If you don’t know your bends from your elbows, you might have a tough time communicating with the marine engineer working in your engine room. Never fear, it’s not difficult to learn how to tell the difference.
Is there a difference?
Yes. Most engineers use the term bend in a generic sense. The bend is there to simply create a change in direction for the piping system. It lacks any engineering definition in relation to direction or degree.
The elbow is a standardized, engineered, pre-fabricated piece that attaches to the pipe with threads, a flange or welded connection. Most elbows are either 45 or 90 degrees. Custom elbows are also an option. These are generally classified as “short” or “long” radius.
Now, in the interest of causing confusion, a bend can be an elbow, but an elbow doesn’t necessarily mean it’s a bend. When using the word elbow, most people automatically assume a 45 or 90-degree bend, so add that to your reference.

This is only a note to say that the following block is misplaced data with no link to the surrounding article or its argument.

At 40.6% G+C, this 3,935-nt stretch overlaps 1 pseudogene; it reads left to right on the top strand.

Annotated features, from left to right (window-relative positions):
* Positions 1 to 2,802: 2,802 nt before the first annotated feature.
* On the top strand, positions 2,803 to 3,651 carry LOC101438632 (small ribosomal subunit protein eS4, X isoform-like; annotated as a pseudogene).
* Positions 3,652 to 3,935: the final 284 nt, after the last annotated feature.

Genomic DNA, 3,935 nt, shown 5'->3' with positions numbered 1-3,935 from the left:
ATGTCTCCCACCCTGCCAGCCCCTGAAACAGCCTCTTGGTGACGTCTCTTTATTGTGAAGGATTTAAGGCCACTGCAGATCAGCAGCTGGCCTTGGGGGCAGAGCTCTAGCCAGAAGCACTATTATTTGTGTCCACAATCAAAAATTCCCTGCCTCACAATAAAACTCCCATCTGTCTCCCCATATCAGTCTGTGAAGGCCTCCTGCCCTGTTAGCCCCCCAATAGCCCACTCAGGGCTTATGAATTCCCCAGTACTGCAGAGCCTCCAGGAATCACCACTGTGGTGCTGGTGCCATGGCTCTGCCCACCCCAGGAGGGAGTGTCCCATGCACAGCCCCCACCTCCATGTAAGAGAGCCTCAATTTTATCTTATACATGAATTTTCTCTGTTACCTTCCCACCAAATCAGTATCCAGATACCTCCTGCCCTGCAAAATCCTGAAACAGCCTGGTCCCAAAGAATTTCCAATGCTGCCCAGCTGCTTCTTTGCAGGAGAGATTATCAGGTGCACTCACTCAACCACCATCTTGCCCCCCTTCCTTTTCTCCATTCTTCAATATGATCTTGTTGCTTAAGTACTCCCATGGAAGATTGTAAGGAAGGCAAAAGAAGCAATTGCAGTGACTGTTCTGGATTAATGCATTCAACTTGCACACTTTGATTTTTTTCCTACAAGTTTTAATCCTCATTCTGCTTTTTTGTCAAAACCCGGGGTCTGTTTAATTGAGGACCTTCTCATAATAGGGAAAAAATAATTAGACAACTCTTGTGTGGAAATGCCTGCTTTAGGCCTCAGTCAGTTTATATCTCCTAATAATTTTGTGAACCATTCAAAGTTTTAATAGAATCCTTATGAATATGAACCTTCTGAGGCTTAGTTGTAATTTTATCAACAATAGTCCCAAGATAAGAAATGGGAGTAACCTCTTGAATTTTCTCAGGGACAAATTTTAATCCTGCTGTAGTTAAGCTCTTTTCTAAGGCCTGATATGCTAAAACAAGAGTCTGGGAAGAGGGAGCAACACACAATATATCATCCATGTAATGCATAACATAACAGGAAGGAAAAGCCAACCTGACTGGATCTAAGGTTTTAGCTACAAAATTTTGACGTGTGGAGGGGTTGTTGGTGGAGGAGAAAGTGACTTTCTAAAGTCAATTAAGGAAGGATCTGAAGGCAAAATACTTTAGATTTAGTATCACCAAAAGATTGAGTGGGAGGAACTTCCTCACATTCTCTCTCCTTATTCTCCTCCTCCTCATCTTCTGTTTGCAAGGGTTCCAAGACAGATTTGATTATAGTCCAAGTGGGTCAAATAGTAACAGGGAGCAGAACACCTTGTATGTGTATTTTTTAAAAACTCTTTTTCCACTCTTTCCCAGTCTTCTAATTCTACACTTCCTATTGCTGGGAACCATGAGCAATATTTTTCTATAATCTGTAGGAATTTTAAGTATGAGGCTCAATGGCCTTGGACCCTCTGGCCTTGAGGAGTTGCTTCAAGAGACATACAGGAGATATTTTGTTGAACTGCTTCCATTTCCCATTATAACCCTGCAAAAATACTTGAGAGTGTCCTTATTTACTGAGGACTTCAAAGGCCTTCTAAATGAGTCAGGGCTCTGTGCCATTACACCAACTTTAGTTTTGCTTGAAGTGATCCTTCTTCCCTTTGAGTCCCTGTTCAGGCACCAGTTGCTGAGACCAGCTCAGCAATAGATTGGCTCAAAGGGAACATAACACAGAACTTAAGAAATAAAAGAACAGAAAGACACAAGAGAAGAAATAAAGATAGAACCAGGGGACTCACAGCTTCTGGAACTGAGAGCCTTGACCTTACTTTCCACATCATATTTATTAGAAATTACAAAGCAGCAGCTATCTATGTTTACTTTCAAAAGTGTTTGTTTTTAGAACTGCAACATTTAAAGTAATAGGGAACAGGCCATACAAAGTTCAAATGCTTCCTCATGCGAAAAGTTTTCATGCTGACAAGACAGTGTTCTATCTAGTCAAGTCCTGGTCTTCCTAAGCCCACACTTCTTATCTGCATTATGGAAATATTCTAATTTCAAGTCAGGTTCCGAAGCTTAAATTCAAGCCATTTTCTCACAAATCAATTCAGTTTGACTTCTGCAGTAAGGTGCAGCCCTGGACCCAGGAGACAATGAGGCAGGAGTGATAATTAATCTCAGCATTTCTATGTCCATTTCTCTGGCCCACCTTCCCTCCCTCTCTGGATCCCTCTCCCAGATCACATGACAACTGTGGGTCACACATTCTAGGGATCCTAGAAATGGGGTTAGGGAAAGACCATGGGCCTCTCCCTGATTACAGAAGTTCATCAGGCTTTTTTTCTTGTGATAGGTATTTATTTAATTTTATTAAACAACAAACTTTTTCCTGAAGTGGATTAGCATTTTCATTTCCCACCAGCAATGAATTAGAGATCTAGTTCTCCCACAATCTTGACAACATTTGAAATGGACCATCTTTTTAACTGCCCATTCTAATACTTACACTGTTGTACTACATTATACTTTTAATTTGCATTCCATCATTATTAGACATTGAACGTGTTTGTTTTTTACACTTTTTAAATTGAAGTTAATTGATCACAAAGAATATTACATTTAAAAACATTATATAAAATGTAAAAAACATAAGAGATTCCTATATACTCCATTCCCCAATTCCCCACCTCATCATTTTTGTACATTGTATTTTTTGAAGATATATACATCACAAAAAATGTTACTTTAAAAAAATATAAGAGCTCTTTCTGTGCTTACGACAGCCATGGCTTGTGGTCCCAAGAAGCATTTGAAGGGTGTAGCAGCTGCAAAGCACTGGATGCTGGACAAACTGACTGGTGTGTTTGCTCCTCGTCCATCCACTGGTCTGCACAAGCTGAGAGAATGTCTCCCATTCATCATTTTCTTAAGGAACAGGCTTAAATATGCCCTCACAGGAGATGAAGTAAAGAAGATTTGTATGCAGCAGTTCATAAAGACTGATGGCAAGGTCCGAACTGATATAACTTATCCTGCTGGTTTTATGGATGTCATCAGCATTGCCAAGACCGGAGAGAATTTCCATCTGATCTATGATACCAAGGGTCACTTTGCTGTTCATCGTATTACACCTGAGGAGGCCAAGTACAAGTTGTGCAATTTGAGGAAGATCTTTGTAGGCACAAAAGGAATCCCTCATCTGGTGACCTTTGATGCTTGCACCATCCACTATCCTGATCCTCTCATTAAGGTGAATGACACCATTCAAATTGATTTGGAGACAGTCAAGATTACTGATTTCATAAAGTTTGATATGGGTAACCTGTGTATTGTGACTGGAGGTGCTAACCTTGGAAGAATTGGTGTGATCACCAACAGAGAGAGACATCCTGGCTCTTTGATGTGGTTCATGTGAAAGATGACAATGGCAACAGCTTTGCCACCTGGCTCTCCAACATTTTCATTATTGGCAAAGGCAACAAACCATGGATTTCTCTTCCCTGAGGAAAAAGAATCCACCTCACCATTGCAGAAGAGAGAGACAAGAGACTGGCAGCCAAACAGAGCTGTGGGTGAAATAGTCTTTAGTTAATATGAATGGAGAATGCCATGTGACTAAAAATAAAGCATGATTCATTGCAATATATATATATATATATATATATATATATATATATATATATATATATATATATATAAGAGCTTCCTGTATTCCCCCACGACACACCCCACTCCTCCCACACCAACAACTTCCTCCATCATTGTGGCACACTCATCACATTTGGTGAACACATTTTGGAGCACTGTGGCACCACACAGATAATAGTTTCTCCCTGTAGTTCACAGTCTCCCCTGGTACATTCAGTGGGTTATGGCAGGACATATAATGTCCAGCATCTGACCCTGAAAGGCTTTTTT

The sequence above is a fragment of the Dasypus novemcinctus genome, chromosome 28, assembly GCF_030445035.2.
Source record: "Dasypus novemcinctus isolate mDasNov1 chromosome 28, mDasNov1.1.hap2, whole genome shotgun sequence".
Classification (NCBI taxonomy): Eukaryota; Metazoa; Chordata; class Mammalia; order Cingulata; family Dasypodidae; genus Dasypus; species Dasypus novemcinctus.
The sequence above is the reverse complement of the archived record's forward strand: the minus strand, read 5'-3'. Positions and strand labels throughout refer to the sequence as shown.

Application of elbows :
- Elbows are used in pipelines for fuel, industrial fluids, construction and a variety of other uses.
- Elbows require an increased resistance to temperature and pressure. An elbow creates an “impact zone” where the fluids meet the side of the pipe and are redirected. This often leads to erosion quickly if inferior materials are used.
- Elbows should be selected and installed according to a specifically designed use. The elbows used in a system for chemical and petroleum industries are much different than a sanitary system that directs the flow of drinking water.
- Be aware that pressure will drop as fluids pass through an elbow.